How Green Trees Can Be

June 9, 2017 – I lost my mom to suicide on December 3, 1999, when I was 26. I covered up my pain and grief for eight years. I kept myself busy with a career in graphic design, had children, and bought a home. The year I turned 35, my local paper featured a front page article about a mother who had lost her son to suicide. I was surprised to see the article, because in my experience, suicide was never front page news. It always seemed to be hushed up and pushed under the rug.

This mother was starting a survivors of suicide loss group. I called her right then, thinking, “I can help with this. I can help others.” Meeting monthly, our group was small at first, but then grew beyond what I ever imagined. I thought I was alone in this type of loss. During these meetings, I cried every single time, shared every single time, and felt supported every single time. I grieved truthfully for the first time since my mom’s death. I let it all out and didn’t care who saw or heard. Attending the group saved me from going on to live a bitter and angry life.

When my family moved to Nashville in 2009, I registered for the Out of the Darkness Walk every year…but I never went. I was too scared to face the reality of it. I finally went to my first one in 2015. I cried, but this time I was crying for the other survivors I met. I wasn’t crying for my loss, but for the losses I knew they were grieving over. I realized how hard it was for each and every one of them to be there. I didn’t know any of them, but I was proud of them.

Survivors of suicide loss are where my heart is. They are who I connect to most of all. When I talk to survivors, it’s like I can hear an unspoken message between all the words: one that only fellow survivors can understand.

With the support of our board of directors, after that first walk I started our chapter’s Survivor Outreach Program, which works with survivors on a peer-to-peer level. We’re not counselors or therapists; we’re merely there to listen, comfort and support those walking a path we ourselves have been on for quite some time. Often, we find ourselves making lifelong bonds we would never have found any other way. The “giving back” is another form of healing. In February of 2016, I was given the honor of joining our board, as well. They have become part of my tribe.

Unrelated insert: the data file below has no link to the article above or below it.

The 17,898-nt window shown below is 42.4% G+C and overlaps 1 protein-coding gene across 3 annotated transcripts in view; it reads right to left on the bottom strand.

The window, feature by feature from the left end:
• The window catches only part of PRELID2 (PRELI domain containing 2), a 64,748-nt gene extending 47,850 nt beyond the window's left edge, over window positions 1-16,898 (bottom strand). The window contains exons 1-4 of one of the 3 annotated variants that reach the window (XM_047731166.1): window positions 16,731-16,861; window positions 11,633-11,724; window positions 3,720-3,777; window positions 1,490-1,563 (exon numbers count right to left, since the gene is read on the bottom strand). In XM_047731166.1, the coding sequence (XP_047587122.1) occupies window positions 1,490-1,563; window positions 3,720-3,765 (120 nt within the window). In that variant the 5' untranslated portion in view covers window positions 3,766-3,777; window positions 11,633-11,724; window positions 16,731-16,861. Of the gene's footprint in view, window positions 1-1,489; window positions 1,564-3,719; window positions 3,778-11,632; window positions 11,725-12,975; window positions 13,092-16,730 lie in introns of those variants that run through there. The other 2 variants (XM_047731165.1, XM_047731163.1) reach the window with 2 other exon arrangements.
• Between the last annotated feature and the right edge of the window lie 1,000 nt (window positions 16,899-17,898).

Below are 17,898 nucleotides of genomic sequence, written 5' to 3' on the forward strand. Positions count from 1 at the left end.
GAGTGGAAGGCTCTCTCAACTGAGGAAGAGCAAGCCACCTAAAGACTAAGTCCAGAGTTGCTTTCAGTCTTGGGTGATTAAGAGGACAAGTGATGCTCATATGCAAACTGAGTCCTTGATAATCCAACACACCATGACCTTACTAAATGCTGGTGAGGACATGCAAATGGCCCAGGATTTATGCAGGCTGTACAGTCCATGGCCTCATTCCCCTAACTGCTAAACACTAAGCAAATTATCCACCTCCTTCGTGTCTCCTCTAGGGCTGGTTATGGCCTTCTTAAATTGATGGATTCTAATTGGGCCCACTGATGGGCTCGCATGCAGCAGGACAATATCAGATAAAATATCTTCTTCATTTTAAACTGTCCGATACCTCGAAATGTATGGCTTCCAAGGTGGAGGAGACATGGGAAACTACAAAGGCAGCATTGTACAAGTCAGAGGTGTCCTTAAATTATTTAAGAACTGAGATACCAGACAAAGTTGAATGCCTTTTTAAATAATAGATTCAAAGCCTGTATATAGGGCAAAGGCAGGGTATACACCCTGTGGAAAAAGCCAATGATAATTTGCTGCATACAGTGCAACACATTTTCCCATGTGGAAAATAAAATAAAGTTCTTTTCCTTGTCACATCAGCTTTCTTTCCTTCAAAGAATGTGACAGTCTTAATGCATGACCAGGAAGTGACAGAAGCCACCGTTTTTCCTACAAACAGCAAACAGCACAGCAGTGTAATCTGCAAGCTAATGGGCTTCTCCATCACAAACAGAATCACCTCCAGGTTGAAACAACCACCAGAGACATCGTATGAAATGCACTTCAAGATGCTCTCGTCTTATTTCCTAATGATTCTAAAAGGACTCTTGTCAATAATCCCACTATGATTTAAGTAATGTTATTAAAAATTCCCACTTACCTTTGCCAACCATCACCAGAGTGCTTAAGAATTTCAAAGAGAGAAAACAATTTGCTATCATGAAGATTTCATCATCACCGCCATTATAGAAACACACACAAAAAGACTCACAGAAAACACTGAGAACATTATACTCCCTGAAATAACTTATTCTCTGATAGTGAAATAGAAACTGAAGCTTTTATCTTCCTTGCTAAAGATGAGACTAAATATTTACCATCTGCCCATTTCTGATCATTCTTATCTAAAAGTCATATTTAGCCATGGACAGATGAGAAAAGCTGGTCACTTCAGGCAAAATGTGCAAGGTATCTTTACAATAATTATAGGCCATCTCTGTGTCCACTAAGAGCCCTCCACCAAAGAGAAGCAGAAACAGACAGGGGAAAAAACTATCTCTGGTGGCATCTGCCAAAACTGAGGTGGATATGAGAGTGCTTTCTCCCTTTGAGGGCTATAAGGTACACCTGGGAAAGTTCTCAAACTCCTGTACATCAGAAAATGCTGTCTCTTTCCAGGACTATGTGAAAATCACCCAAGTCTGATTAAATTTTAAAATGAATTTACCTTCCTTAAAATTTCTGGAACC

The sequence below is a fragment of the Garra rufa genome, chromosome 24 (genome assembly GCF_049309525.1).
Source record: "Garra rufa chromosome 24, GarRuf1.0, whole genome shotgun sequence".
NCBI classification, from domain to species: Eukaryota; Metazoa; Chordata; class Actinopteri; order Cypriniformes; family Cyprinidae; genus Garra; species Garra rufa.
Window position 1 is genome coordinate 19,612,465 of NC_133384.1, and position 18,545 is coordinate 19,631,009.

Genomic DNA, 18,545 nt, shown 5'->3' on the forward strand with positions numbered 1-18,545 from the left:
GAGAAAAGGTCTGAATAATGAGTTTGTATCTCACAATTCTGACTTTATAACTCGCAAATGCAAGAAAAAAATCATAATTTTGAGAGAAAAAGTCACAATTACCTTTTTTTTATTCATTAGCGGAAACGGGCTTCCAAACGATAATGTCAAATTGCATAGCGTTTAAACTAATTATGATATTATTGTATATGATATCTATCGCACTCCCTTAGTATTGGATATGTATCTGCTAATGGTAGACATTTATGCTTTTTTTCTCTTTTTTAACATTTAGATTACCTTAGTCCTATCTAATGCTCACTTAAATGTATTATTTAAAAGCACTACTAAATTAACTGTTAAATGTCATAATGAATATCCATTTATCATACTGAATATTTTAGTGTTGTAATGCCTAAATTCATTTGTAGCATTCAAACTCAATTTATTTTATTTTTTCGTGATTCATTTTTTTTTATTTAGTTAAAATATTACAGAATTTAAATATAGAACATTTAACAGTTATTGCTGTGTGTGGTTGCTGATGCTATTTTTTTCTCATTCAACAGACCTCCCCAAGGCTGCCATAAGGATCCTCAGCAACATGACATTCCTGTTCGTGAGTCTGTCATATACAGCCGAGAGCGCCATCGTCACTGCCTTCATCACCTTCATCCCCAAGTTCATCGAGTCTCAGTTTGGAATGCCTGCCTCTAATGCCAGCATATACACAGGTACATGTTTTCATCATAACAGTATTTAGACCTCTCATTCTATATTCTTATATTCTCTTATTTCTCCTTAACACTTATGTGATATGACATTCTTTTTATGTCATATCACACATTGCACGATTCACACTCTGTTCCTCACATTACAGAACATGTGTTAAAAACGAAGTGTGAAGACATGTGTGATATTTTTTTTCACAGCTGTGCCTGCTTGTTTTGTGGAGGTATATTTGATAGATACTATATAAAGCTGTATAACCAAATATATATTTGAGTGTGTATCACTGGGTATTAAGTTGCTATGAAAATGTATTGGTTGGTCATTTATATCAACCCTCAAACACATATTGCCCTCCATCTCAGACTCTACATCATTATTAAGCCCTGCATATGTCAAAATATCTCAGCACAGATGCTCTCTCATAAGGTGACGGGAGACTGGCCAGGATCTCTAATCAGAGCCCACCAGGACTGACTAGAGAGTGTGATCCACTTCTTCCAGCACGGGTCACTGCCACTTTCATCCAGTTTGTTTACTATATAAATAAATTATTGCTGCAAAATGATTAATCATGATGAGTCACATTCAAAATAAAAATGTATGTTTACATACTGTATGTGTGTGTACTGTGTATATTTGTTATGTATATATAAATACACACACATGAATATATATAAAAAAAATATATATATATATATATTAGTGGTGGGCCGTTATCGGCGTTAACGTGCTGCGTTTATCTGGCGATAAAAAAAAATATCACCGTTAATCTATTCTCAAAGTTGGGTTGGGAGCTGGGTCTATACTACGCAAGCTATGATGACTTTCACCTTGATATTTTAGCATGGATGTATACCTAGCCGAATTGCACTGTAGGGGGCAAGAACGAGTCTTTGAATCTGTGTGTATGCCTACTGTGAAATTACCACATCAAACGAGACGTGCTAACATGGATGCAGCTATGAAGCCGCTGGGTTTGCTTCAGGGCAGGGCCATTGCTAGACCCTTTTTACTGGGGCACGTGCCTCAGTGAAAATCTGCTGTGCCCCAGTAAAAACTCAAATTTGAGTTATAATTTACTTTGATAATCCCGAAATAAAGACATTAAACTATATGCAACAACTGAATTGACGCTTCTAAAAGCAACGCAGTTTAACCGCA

I hope my community’s SOP team can help people on their journey to healing. Every minute I spend working with AFSP is healing for me. I also now realize that the work I do with AFSP, helping others, is part of my mom’s legacy. I do the work in her honor. It helps me to always remember compassion and grace.

Most people in my town knew my mom as Dr. Alonso’s wife, Viola. She had thousands of beautiful roses and spent hours in her garden every day, no matter what the temperature was outside. In the past, when I used to think back to my mom, these memories were painful: cold and numb, dark and lost. I felt guilt and anger that she wasn’t here anymore to share in my life’s biggest moments. I would relive how and why she died.

When I think back to my mom now, this is what I remember: her smell…her frosty pink lipsticks…her seemingly bottomless purse filled with coins and gum…her loud laugh…her “tell it like it is” attitude…her garden of roses…her love for animals…her love for horror movies.

I see her now every day: when my youngest son Lukas laughs and when my oldest son Noah smiles. I see, through her eyes, how loyal my dogs are, and how green trees can be. I notice every dragonfly and rose as I walk past them.

This journey of grief doesn’t always become positive for survivors of suicide loss. It’s easy to stay bitter and cold and mad as hell. But it’s not worth it. It’s not what you’re meant to do. Your loved one’s life was worth more than those dark memories.

To find out more about becoming a volunteer for the Survivor Outreach Program, contact your local AFSP chapter. If, on the other hand, your experience is more like that of the starfish stranded in the sand, the Survivor Outreach Program can be a great step towards reconnecting to your life. Visit requests can be made at this link.


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